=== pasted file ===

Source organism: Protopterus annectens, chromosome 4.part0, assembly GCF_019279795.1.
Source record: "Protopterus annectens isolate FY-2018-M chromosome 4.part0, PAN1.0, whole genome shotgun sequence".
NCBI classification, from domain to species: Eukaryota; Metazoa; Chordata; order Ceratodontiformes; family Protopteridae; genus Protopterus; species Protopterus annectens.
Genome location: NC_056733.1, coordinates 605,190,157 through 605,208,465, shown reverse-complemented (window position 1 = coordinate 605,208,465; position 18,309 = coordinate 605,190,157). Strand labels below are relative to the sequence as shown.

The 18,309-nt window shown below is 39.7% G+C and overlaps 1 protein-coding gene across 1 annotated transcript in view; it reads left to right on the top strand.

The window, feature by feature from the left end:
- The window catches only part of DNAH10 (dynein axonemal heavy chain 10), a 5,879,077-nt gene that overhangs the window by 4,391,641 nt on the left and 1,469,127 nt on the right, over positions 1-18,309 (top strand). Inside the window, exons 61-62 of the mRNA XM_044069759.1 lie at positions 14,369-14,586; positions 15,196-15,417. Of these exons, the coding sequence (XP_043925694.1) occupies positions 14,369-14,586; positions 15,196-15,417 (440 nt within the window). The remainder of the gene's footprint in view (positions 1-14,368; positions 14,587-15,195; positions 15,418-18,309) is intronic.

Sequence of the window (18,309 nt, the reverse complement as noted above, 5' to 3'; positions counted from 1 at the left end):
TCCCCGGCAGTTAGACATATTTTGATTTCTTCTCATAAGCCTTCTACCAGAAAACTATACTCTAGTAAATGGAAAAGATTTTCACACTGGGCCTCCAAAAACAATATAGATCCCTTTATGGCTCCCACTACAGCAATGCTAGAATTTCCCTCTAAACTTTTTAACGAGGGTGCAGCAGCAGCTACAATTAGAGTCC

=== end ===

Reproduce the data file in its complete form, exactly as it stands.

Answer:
Source organism: Protopterus annectens, chromosome 4.part0, assembly GCF_019279795.1.
Source record: "Protopterus annectens isolate FY-2018-M chromosome 4.part0, PAN1.0, whole genome shotgun sequence".
NCBI classification, from domain to species: Eukaryota; Metazoa; Chordata; order Ceratodontiformes; family Protopteridae; genus Protopterus; species Protopterus annectens.
Genome location: NC_056733.1, coordinates 605,190,157 through 605,208,465, shown reverse-complemented (window position 1 = coordinate 605,208,465; position 18,309 = coordinate 605,190,157). Strand labels below are relative to the sequence as shown.

The 18,309-nt window shown below is 39.7% G+C and overlaps 1 protein-coding gene across 1 annotated transcript in view; it reads left to right on the top strand.

The window, feature by feature from the left end:
- The window catches only part of DNAH10 (dynein axonemal heavy chain 10), a 5,879,077-nt gene that overhangs the window by 4,391,641 nt on the left and 1,469,127 nt on the right, over positions 1-18,309 (top strand). Inside the window, exons 61-62 of the mRNA XM_044069759.1 lie at positions 14,369-14,586; positions 15,196-15,417. Of these exons, the coding sequence (XP_043925694.1) occupies positions 14,369-14,586; positions 15,196-15,417 (440 nt within the window). The remainder of the gene's footprint in view (positions 1-14,368; positions 14,587-15,195; positions 15,418-18,309) is intronic.

Sequence of the window (18,309 nt, the reverse complement as noted above, 5' to 3'; positions counted from 1 at the left end):
TCCCCGGCAGTTAGACATATTTTGATTTCTTCTCATAAGCCTTCTACCAGAAAACTATACTCTAGTAAATGGAAAAGATTTTCACACTGGGCCTCCAAAAACAATATAGATCCCTTTATGGCTCCCACTACAGCAATGCTAGAATTTCCCTCTAAACTTTTTAACGAGGGTGCAGCAGCAGCTACAATTAGAGTCC